There Oughta Be a Law Against Monopolies
I spent part of the day today trying to figure out whether I want to "upgrade" from Vista to Windows 7. I run Vista on a Toshiba laptop and I've had a lot of problems with Vista: it's really a complete piece of garbage.
Vista simply doesn't do some of the simplest things well. For example, I can switch from one user to another, but not switch back. And shutting it down is a dice roll: sometimes it goes smoothly, sometimes it doesn't go at all. I've gotten used to just hitting and holding the power button, though it gives me the willies every time I do it, because the disk activity light invariably is flashing at that moment.
And here's my story for today: I got so annoyed at the "Low Disk Space Warning" today that I finally decided to go to the trouble to turn it off. A quick Internet search showed how to do it via a not-too-complicated registry edit. Fine. The prescribed registry key was under HKEY_CURRENT_USER. However, Vista wouldn't let me add registry keys under my normal account. So, I switched to the Administrator account and applied the procedure. But that didn't help me in my non-Administrator account, because modifying HKEY_CURRENT_USER under the Administratior account only helped the current user of the Administrator account. <head slap> The information I saw on the Internet didn't mention that little detail - you heard it here first. So I tried a similar procedure under HKEY_LOCAL_MACHINE, and that worked. Oh, and then it was time to reboot, since I can't switch back to my user account.
Anyway, I've been reading good things about Windows 7: it sounds pretty much like what Vista should have been. OK, so why isn't it "Vista Service Pack 3" rather than "Windows 7"? The reason is obvious: the street price for the Windows 7 upgrade aka Vista Service Pack 3 is about $110.
Normally, paying $110 for a system software upgrade would be within my level of pain. But I don't really want an upgrade, I just want Vista to work right. If it did exactly what it is supposed to do today - little things like switching users and shutting down - I'd be reasonably happy with it. (I can live with the fact that they moved a lot of things around in the user interface for no good reason...) And I really don't care about whatever new "features" Windows 7 has. Just fix Vista.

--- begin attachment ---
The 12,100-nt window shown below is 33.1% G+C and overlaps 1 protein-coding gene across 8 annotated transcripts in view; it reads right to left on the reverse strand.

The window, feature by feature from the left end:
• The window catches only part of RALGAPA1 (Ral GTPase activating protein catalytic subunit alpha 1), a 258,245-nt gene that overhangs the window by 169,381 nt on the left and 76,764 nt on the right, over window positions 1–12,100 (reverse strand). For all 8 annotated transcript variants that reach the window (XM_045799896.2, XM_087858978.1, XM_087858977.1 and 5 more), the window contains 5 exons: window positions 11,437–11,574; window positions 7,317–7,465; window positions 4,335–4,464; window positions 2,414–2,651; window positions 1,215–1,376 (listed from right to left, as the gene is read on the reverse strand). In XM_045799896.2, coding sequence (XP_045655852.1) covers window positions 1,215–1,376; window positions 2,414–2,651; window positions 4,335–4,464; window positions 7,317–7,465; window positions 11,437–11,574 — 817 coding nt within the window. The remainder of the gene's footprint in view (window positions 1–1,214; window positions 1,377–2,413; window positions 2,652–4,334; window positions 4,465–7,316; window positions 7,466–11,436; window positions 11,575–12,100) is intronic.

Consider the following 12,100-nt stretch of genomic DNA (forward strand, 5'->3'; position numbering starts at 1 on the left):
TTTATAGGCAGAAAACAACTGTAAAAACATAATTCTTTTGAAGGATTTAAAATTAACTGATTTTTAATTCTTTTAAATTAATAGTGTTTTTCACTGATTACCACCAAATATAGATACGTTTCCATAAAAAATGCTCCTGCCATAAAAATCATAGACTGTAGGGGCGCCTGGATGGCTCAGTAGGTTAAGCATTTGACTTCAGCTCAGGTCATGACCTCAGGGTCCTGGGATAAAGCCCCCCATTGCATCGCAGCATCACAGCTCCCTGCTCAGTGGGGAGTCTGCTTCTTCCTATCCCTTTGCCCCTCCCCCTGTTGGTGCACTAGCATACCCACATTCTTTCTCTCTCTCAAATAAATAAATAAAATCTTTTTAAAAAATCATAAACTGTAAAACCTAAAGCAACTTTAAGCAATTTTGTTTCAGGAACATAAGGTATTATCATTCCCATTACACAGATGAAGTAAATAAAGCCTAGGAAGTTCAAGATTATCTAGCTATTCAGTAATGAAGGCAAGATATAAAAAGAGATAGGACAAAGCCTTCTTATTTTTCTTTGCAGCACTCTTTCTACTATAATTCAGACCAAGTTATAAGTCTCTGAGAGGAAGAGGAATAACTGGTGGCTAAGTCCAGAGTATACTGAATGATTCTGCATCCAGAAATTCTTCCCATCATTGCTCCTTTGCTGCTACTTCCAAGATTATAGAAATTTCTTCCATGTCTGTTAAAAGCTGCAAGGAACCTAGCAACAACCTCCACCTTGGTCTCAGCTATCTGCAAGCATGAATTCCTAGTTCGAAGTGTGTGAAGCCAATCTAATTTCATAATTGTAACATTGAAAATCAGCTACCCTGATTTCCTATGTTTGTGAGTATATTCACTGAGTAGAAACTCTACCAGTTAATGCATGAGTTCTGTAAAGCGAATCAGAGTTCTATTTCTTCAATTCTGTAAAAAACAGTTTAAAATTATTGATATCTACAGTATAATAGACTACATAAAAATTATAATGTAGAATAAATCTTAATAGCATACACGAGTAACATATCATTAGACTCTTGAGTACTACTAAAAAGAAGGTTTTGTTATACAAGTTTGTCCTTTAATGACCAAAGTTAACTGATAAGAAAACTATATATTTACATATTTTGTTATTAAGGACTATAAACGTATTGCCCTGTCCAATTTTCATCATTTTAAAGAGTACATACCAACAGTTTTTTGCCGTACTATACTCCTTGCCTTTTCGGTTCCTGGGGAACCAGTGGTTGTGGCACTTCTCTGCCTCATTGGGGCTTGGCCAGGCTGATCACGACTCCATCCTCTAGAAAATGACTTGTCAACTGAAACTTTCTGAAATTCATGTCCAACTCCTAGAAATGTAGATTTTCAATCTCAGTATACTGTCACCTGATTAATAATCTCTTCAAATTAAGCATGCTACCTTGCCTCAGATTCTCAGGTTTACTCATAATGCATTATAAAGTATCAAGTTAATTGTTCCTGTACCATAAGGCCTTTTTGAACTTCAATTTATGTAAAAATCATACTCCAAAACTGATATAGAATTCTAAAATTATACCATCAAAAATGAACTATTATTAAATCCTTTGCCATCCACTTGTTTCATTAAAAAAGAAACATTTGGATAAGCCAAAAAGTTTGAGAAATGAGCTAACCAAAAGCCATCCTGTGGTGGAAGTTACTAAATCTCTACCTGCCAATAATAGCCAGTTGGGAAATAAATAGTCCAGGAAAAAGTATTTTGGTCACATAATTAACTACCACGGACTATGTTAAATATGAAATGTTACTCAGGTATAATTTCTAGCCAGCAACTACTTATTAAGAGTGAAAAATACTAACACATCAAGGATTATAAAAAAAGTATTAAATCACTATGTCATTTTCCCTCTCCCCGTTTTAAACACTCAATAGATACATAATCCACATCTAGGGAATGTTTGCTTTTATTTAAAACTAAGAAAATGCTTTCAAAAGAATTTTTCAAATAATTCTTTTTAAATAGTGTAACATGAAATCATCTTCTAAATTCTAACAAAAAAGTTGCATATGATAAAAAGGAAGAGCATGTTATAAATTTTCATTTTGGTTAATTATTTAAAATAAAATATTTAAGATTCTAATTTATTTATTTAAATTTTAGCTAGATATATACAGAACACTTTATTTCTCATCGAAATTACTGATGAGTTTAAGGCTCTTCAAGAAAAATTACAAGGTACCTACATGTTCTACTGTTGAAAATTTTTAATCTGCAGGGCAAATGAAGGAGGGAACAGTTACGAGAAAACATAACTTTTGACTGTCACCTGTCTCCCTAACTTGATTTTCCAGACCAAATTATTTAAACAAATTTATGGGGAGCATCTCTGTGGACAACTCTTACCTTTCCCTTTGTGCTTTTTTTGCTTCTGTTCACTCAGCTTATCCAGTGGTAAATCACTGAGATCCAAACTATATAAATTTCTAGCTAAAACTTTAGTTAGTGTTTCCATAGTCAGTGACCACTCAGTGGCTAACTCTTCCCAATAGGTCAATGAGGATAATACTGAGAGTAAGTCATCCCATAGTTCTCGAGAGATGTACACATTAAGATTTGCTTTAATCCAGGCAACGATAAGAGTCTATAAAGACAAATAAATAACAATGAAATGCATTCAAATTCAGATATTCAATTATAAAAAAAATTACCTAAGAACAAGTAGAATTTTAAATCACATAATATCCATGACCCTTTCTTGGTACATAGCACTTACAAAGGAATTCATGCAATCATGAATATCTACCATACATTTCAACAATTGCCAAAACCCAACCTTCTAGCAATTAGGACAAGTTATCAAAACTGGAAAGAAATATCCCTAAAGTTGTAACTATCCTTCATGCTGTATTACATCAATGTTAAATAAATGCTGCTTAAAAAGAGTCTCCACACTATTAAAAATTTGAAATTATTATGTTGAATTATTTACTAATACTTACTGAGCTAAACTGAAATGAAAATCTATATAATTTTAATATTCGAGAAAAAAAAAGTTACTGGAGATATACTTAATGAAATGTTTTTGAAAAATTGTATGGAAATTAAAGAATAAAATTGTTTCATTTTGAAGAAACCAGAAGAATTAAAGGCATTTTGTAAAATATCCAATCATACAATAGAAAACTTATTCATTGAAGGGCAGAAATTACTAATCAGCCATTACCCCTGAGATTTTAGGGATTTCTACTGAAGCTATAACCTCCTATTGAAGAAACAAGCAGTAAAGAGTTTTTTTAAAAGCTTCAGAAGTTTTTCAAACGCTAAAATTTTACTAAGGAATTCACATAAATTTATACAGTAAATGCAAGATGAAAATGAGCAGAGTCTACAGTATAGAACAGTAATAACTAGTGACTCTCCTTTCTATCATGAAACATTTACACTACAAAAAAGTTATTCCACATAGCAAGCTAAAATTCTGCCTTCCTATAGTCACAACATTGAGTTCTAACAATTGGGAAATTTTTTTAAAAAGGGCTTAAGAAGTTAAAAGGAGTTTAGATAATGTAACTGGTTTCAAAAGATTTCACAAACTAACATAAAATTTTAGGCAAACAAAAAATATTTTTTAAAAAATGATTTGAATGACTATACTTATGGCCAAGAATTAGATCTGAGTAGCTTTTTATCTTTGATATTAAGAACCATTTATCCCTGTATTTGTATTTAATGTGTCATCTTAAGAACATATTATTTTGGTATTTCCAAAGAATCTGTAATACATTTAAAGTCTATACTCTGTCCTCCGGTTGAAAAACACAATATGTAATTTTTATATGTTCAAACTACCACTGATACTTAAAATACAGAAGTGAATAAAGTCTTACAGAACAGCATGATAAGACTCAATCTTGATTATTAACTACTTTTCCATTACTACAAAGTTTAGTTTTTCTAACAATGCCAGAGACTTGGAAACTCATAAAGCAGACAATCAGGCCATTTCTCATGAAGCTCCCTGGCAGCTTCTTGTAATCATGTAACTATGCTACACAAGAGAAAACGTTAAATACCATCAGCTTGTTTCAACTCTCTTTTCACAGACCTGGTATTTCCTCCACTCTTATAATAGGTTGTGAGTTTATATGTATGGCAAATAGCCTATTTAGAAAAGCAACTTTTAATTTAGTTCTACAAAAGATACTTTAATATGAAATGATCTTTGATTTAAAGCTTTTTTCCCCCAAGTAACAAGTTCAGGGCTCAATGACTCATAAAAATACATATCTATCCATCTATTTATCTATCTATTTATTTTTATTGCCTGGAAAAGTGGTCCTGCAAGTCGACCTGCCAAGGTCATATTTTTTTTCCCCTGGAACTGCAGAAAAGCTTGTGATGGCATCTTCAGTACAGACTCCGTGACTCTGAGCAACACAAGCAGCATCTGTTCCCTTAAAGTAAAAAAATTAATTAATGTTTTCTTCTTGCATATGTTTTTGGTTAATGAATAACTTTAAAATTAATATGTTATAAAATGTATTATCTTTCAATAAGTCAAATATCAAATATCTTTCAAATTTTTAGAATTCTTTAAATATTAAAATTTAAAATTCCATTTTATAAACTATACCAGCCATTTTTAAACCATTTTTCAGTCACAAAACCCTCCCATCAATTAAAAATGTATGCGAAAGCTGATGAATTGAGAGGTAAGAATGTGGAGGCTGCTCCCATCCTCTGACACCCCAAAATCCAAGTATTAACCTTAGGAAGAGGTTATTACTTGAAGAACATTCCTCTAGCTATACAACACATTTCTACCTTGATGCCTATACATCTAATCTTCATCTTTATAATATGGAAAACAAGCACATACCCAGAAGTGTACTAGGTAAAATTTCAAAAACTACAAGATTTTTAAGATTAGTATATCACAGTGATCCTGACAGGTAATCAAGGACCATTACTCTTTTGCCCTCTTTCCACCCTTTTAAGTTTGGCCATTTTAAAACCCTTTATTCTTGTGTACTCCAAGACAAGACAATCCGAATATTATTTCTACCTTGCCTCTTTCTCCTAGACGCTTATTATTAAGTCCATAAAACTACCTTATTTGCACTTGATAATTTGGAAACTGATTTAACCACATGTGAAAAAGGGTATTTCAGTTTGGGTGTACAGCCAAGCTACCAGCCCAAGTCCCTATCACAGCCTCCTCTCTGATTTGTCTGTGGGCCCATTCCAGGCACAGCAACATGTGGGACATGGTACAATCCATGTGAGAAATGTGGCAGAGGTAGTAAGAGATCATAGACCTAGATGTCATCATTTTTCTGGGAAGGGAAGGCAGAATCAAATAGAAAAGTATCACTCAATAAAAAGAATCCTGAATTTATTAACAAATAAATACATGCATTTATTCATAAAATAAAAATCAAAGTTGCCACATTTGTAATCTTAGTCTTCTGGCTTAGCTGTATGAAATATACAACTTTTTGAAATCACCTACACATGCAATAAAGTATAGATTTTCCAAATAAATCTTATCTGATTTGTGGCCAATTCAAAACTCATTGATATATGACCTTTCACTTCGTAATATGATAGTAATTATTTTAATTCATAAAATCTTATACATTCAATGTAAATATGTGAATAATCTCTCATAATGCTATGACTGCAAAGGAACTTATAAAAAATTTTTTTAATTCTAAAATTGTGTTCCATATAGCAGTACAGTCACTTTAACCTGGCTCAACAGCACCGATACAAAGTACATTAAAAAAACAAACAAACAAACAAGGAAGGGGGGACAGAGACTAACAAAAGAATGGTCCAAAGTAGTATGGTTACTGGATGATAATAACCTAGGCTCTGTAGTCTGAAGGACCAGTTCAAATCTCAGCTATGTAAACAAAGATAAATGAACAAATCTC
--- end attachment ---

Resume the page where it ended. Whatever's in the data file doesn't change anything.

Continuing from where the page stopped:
Normally, when I'm unhappy with a product or a vendor, I vote with my dollars by taking my business elsewhere. For example, I've had some bad experiences with Sony products, so I won't be buying Sony again. Luckily, Microsoft is a monopolist. That means we get to have poor quality foisted on us, then we get to reward them for it. They haven't made any money off my copy of XP since I first bought it because it's worked OK and the service packs were all free.
Some of you will ask, "Why not just run Linux?" Long story short: I've tried it several times and each time I find that the cost of Linux administration is far greater than the purchase price of Windows. For me, at least. In fact, I've already got Linux running as a dual-boot on the very Vista laptop in question. But it won't connect to my wireless home network. And OpenOffice still has a lot of catching up to do. Linux simply doesn't meet my needs. Or, I could go to Mac, but that costs even more than Windows.
So Microsoft has me right where they want me. Was Vista a conspiracy or incompetance? According to the old saw, it must be the latter. And I believe it. But should I reward them either for conspiracy or incompetance? I don't think so, Tim.
Today, I considered various ways to get out of Vista purgatory. The most gratifying option would be to buy a used XP machine on eBay: then, Microsoft wouldn't get a dime. But looking at this purely objectively, I'm thinking that the Windows 7 / Vista Service Pack 3 is the thing that costs me the least overall, considering the value of my time. And it will be useful for testing of Iowegian products on Windows 7. So even though I hate to reward Microsoft for bad quality, I've pretty-much decided to fork over the $110 for a Vista Service Pack 3.
Since the US Department of Justice wasn't able to break the Microsoft monopoly, we can only hope that the half-baked schemes of Sun and Google will eventually pay off. Maybe the next laptop that I buy, a couple of years from now, will be a Linux netbook that runs OpenOffice on the Google cloud. In fact, I looked at some cheap netbooks today...